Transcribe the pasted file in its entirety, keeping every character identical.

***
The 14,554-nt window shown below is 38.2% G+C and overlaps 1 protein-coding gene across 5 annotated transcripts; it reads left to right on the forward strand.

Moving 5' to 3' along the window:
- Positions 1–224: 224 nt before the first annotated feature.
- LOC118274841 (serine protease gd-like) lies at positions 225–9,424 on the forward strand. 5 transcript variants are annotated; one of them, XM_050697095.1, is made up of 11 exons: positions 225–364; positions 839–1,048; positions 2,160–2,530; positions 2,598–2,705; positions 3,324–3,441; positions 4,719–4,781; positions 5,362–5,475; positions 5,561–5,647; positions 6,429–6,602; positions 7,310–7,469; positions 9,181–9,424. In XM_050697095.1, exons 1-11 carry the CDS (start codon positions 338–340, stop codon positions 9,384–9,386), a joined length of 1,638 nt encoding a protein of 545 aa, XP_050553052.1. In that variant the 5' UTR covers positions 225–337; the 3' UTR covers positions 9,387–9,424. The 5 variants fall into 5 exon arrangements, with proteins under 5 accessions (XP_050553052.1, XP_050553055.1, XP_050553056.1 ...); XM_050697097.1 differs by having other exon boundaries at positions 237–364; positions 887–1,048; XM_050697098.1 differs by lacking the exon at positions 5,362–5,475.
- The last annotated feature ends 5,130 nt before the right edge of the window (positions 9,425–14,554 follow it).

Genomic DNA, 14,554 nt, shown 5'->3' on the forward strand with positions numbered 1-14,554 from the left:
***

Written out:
The 14,554-nt window shown below is 38.2% G+C and overlaps 1 protein-coding gene across 5 annotated transcripts; it reads left to right on the forward strand.

Moving 5' to 3' along the window:
- Positions 1–224: 224 nt before the first annotated feature.
- LOC118274841 (serine protease gd-like) lies at positions 225–9,424 on the forward strand. 5 transcript variants are annotated; one of them, XM_050697095.1, is made up of 11 exons: positions 225–364; positions 839–1,048; positions 2,160–2,530; positions 2,598–2,705; positions 3,324–3,441; positions 4,719–4,781; positions 5,362–5,475; positions 5,561–5,647; positions 6,429–6,602; positions 7,310–7,469; positions 9,181–9,424. In XM_050697095.1, exons 1-11 carry the CDS (start codon positions 338–340, stop codon positions 9,384–9,386), a joined length of 1,638 nt encoding a protein of 545 aa, XP_050553052.1. In that variant the 5' UTR covers positions 225–337; the 3' UTR covers positions 9,387–9,424. The 5 variants fall into 5 exon arrangements, with proteins under 5 accessions (XP_050553052.1, XP_050553055.1, XP_050553056.1 ...); XM_050697097.1 differs by having other exon boundaries at positions 237–364; positions 887–1,048; XM_050697098.1 differs by lacking the exon at positions 5,362–5,475.
- The last annotated feature ends 5,130 nt before the right edge of the window (positions 9,425–14,554 follow it).

Genomic DNA, 14,554 nt, shown 5'->3' on the forward strand with positions numbered 1-14,554 from the left: